or more accurately “Its is important that herbal medicines should be subject to disproportionate regulation?”   (agree or disagree).

or "Do your support regulations which will result in a ban of many herbal remedies, and double the price of the rest?"

or "Do you think that that herbal remedies should on the whole only be able to be  manufactured by pharmaceutical companies, with a lot of artificial pharmaceutical chemicals added to them?"

6) I got a letter from my MP / MEP assuring me that the purpose of THMPD is not to restrict my freedom of choice but to ensure safety and quality control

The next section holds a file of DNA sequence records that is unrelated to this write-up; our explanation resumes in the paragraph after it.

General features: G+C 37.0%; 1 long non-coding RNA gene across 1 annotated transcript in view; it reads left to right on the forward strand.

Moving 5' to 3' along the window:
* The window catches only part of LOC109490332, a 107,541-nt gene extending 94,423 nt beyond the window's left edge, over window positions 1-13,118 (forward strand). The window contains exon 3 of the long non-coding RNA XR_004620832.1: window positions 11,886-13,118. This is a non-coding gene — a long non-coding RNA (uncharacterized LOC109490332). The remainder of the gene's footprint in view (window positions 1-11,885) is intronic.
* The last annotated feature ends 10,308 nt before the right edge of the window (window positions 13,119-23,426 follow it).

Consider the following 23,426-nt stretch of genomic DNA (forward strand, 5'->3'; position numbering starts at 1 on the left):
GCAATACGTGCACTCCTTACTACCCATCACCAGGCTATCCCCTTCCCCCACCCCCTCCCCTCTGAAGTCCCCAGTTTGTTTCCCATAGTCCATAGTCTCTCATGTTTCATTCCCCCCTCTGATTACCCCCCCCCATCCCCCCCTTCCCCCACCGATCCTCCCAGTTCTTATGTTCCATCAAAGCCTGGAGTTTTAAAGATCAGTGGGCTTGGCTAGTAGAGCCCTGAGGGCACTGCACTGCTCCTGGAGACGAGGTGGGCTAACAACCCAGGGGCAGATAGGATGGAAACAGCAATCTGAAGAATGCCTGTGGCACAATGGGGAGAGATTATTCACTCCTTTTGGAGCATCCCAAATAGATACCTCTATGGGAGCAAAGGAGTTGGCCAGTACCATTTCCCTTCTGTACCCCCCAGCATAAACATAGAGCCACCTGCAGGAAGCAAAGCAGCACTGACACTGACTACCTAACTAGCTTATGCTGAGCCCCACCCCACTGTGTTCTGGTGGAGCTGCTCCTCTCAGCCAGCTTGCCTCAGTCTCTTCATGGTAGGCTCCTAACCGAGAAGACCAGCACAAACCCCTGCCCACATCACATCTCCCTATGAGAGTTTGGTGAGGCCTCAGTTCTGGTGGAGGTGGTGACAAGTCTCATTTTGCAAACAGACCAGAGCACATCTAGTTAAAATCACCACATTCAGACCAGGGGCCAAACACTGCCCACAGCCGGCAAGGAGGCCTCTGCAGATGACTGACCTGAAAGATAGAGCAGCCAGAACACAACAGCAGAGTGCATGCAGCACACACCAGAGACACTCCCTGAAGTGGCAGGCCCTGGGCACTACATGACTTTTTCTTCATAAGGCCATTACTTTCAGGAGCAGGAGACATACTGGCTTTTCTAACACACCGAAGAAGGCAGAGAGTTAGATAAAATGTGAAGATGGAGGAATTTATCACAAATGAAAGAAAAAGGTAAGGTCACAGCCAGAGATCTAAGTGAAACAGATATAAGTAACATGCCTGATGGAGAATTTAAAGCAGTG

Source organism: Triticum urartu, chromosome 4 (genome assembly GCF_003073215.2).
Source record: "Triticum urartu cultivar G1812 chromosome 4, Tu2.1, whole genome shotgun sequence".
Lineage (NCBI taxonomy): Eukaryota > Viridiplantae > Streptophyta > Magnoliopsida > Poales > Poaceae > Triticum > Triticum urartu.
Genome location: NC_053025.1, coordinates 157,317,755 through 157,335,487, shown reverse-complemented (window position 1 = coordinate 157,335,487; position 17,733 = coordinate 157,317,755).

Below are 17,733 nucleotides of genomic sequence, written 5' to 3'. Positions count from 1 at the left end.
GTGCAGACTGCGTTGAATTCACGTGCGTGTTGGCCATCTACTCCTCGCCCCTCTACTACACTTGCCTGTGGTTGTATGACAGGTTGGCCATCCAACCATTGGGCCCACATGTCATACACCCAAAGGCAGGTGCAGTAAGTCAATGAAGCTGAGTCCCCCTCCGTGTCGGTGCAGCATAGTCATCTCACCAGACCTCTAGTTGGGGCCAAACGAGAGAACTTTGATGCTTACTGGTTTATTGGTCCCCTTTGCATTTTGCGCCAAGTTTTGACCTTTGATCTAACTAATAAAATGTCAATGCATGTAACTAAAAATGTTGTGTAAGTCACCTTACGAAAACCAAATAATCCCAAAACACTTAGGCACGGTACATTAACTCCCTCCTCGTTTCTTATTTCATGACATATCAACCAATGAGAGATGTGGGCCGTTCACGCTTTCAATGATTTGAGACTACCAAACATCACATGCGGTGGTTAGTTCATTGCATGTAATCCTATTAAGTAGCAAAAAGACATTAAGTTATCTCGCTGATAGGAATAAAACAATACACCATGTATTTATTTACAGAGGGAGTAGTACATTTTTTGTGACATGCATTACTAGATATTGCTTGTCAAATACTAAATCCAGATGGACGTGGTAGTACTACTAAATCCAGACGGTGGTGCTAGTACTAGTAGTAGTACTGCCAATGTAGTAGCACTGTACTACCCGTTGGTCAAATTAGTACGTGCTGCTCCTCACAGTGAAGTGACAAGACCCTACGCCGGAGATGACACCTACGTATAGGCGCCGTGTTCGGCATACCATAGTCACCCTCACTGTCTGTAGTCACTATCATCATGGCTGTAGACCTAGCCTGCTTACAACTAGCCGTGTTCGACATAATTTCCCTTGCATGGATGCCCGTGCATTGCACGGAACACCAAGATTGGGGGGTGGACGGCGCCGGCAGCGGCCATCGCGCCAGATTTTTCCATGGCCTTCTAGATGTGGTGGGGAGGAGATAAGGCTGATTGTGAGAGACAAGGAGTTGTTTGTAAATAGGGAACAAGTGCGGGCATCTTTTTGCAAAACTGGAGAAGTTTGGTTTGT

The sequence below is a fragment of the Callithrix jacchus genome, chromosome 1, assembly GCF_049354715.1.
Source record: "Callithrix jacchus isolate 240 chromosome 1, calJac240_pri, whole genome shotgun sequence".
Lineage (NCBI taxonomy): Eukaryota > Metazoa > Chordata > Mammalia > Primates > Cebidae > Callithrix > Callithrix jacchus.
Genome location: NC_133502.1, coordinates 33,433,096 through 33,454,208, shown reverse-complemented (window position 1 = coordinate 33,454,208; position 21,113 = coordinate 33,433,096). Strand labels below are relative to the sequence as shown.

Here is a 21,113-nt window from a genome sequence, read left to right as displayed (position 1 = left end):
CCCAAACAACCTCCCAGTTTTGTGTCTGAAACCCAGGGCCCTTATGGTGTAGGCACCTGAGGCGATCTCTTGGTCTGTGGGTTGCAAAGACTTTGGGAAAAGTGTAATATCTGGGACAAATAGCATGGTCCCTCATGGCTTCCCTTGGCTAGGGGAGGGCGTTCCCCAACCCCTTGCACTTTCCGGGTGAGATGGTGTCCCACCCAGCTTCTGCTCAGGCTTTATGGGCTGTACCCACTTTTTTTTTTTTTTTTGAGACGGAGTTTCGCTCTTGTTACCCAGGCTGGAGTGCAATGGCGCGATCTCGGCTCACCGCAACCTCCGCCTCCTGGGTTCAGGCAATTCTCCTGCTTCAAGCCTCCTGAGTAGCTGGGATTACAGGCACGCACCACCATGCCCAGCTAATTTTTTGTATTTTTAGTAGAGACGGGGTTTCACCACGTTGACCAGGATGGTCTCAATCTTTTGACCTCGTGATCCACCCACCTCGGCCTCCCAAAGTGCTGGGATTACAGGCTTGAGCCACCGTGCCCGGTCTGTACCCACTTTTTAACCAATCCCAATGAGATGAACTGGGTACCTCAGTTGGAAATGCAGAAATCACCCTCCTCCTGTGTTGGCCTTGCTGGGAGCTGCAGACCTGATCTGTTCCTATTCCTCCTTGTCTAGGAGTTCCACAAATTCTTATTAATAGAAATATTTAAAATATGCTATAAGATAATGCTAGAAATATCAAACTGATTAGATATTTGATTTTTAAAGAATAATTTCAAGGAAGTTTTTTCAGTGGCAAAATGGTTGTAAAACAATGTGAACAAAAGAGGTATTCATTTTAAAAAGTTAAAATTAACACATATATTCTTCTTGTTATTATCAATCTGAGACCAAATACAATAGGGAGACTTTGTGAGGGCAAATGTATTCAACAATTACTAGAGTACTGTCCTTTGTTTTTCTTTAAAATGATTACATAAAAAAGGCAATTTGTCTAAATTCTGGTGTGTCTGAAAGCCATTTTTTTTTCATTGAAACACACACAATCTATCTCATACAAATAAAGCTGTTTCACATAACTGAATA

Your MP or MEP may well genuinely believe this, if the wool has been skillfully pulled over his or her eyes by the vested interests that campaigned for this rubbish, and if he or she has not had time to venture into this properly. In practise, the products that have been approved are not for the most part what most reasonable people would regard as ‘true’ herbal products.  They are alcohol or acetone (nail-polish remover) extracts, stabilised in a pharmaceutical base that can include artificial polymers and many other additives.  Very few contain whole-herb material and most herbalists would not regard these products as authentic to long-standing traditions of herbalism. We anticipate that our customers would not want to spend their hard-earned money on "herbal" products which we regard as total rubbish. We will not be selling them.

Related articles:

EU Health Claims Regulation
EU Vitamins and Minerals to be banned?